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Type: Thesis
Title: Physical activity during pregnancy among women who are overweight or obese.
Author: Sui, Zhixian
Issue Date: 2013
School/Discipline: School of Paediatrics and Reproductive Health
Abstract: Background: Being overweight or obese during pregnancy and having excessive gestational weight gain increase the risk of many adverse maternal and neonatal health outcomes. Exercise is beneficial during pregnancy. However, physical activity pattern during pregnancy, the effect of exercise on maternal and neonatal health outcomes, and women’s perception of making healthy change remains unclear. Aims: The aims of this thesis were, for women who are overweight or obese during pregnancy, to • Describe physical activity patterns during pregnancy; • Evaluate available evidence about antenatal exercise interventions; • Test the effects of an antenatal exercise intervention in a randomised controlled trial; and • Explore women’s perceptions of making healthy changes during pregnancy. Methods: To evaluate the above aims, the following methodology was employed: • A nested prospective cohort study to evaluate physical activity; • A systematic review and meta analysis using standard Cochrane methodology; •A randomised controlled trial of an antenatal walking intervention and incorporation of the findings into a meta-analyses of previous literature; and • A mixed-methods investigation of women’s perception of making healthy change during pregnancy. Results: • In women who were overweight or obese, physical activity declined significantly between early pregnancy and 36 weeks’ gestation, before increasing after birth. Physical activity at four months post-partum remained lower than that in early pregnancy. Women with higher BMI had a greater decline in physical activity over pregnancy. There was no significant effect of a simple supervised antenatal walking group on gestational weight gain and other clinical maternal and neonatal health outcomes, as confirmed by a meta-analysis of previous trials, despite better physical fitness and activity level represented by higher commuting and leisure activity in late pregnancy. • A large proportion of women do not consider excessive gestational weight gain to be a concern, with limited awareness of neonatal complications. Women’s barriers to making healthy behaviour changes were highly individualised with limited perception of benefits. Furthermore, women were not confident in their ability to make changes. Conclusions: While providing a walking group is associated with some increase in self reported physical activity, further studies should identify effective strategies to facilitate an increase in leisure activity during pregnancy, overcome perceived barriers, and educate women about both the neonatal health consequences of maternal obesity and health benefits associated with exercise.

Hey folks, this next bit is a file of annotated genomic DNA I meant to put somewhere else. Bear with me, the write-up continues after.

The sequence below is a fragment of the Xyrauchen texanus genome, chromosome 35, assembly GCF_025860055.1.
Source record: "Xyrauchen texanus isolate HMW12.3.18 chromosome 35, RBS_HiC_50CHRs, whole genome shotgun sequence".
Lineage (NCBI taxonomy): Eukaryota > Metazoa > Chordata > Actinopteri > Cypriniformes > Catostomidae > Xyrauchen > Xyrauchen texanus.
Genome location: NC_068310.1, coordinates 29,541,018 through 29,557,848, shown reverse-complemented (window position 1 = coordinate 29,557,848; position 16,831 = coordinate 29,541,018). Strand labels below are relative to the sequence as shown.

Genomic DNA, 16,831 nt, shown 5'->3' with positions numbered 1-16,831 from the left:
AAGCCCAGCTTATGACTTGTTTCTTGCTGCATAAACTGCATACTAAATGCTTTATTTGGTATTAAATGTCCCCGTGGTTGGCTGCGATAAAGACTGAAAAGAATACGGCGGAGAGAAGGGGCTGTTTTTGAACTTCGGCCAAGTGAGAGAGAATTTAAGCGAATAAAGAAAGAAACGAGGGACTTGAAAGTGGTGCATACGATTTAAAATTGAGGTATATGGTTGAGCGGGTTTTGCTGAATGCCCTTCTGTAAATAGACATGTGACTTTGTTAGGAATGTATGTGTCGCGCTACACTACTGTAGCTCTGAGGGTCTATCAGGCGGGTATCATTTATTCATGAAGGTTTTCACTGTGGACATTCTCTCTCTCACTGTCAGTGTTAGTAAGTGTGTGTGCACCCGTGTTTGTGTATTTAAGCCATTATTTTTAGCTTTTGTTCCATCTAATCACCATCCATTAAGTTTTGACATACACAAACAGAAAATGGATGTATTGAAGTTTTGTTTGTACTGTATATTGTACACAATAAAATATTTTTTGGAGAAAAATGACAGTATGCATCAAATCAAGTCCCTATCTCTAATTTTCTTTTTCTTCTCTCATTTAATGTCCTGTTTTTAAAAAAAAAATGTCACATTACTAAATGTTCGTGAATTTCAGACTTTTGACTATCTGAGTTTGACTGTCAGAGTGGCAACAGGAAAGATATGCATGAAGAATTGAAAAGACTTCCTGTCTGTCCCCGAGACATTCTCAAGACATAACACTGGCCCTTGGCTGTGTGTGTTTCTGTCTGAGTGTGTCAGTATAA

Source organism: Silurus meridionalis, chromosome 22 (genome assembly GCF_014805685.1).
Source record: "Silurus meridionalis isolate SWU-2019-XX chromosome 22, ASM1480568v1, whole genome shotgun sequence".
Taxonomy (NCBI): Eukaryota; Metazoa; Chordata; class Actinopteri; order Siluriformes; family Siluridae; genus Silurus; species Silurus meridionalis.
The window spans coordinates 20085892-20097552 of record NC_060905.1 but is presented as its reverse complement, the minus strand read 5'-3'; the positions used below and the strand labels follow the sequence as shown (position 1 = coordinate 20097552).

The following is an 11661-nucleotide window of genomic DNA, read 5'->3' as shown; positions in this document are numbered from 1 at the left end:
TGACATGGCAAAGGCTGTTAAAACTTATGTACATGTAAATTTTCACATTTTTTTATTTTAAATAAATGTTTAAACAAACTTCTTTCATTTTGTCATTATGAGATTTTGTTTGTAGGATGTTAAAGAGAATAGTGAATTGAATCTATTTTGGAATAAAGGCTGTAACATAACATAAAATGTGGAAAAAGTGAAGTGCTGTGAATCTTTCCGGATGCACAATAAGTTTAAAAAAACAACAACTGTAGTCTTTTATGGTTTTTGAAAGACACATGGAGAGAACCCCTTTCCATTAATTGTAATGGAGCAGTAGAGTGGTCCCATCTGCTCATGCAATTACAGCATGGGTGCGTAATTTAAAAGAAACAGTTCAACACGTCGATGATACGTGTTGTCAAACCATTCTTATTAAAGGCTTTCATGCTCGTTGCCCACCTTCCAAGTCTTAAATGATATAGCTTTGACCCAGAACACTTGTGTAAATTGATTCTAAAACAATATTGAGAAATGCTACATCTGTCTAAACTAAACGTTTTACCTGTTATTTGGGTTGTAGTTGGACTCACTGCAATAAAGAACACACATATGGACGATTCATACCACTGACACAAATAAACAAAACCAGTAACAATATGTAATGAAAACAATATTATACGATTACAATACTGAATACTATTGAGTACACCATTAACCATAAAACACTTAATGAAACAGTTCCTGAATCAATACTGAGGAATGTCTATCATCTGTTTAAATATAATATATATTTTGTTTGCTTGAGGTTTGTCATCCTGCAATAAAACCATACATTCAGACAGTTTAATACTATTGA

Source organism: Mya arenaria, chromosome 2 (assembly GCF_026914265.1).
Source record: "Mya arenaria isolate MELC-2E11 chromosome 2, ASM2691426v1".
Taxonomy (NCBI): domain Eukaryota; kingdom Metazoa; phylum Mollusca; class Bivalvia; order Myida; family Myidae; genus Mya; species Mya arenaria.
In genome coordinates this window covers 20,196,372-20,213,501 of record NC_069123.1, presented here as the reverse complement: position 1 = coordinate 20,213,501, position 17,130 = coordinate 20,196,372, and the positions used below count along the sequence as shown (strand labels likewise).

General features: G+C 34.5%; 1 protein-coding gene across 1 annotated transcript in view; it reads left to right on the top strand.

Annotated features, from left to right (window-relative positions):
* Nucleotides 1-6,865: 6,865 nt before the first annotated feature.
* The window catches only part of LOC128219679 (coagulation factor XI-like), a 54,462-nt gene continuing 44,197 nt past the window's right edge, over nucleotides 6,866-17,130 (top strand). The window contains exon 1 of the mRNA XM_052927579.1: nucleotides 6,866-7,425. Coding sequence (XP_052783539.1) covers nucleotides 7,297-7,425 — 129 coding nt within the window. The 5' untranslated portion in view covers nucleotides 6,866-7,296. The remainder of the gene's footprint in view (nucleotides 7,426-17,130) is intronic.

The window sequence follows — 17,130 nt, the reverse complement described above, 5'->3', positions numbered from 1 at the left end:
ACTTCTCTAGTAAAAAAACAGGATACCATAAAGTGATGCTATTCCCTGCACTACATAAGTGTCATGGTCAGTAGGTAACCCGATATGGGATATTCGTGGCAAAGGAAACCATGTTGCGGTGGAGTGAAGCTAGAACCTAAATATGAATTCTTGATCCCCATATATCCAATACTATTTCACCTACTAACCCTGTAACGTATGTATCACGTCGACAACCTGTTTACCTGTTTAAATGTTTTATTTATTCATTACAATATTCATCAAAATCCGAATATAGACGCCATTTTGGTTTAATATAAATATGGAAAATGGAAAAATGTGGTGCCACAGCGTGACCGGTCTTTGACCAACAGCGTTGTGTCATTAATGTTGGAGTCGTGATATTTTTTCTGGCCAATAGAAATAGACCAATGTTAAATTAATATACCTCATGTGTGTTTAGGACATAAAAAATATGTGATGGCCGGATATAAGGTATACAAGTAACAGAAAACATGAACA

Advisor: Dodd, Jodie Michele
Turnbull, Deborah Anne
Crowther, Caroline Anne
Dissertation Note: Thesis (Ph.D.) -- University of Adelaide, School of Paediatrics and Reproductive Health, 2013
Keywords: pregnancy; overweight; obesity; exercise
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